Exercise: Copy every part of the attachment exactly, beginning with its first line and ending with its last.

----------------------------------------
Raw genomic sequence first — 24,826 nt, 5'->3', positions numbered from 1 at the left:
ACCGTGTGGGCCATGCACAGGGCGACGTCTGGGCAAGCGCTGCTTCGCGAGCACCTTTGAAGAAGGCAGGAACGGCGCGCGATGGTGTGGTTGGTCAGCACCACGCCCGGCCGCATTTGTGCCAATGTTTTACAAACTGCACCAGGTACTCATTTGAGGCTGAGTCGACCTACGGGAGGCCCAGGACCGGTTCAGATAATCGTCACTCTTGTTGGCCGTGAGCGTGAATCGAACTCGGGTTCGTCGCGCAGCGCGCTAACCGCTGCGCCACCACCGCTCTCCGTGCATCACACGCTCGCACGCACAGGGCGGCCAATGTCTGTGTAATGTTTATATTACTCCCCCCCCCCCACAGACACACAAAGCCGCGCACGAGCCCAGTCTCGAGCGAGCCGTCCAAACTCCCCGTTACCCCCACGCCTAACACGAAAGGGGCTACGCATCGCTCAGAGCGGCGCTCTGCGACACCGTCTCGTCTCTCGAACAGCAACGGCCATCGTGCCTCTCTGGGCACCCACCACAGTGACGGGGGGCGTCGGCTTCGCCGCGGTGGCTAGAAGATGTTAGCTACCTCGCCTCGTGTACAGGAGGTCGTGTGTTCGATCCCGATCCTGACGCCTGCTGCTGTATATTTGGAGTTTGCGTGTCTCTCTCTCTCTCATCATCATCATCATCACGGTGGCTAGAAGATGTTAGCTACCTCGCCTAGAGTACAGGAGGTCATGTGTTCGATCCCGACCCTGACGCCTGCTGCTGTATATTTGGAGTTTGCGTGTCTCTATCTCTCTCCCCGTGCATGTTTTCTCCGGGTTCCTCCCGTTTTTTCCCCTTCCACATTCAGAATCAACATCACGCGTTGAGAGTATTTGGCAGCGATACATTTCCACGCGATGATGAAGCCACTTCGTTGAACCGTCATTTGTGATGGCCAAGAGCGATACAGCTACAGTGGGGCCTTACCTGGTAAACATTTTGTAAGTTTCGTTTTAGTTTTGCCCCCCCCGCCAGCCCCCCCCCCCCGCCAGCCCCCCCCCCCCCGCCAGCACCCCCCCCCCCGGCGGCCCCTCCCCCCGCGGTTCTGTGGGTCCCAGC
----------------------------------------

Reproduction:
Raw genomic sequence first — 24,826 nt, 5'->3', positions numbered from 1 at the left:
ACCGTGTGGGCCATGCACAGGGCGACGTCTGGGCAAGCGCTGCTTCGCGAGCACCTTTGAAGAAGGCAGGAACGGCGCGCGATGGTGTGGTTGGTCAGCACCACGCCCGGCCGCATTTGTGCCAATGTTTTACAAACTGCACCAGGTACTCATTTGAGGCTGAGTCGACCTACGGGAGGCCCAGGACCGGTTCAGATAATCGTCACTCTTGTTGGCCGTGAGCGTGAATCGAACTCGGGTTCGTCGCGCAGCGCGCTAACCGCTGCGCCACCACCGCTCTCCGTGCATCACACGCTCGCACGCACAGGGCGGCCAATGTCTGTGTAATGTTTATATTACTCCCCCCCCCCCACAGACACACAAAGCCGCGCACGAGCCCAGTCTCGAGCGAGCCGTCCAAACTCCCCGTTACCCCCACGCCTAACACGAAAGGGGCTACGCATCGCTCAGAGCGGCGCTCTGCGACACCGTCTCGTCTCTCGAACAGCAACGGCCATCGTGCCTCTCTGGGCACCCACCACAGTGACGGGGGGCGTCGGCTTCGCCGCGGTGGCTAGAAGATGTTAGCTACCTCGCCTCGTGTACAGGAGGTCGTGTGTTCGATCCCGATCCTGACGCCTGCTGCTGTATATTTGGAGTTTGCGTGTCTCTCTCTCTCTCATCATCATCATCATCACGGTGGCTAGAAGATGTTAGCTACCTCGCCTAGAGTACAGGAGGTCATGTGTTCGATCCCGACCCTGACGCCTGCTGCTGTATATTTGGAGTTTGCGTGTCTCTATCTCTCTCCCCGTGCATGTTTTCTCCGGGTTCCTCCCGTTTTTTCCCCTTCCACATTCAGAATCAACATCACGCGTTGAGAGTATTTGGCAGCGATACATTTCCACGCGATGATGAAGCCACTTCGTTGAACCGTCATTTGTGATGGCCAAGAGCGATACAGCTACAGTGGGGCCTTACCTGGTAAACATTTTGTAAGTTTCGTTTTAGTTTTGCCCCCCCCGCCAGCCCCCCCCCCCCGCCAGCCCCCCCCCCCCCGCCAGCACCCCCCCCCCCGGCGGCCCCTCCCCCCGCGGTTCTGTGGGTCCCAGC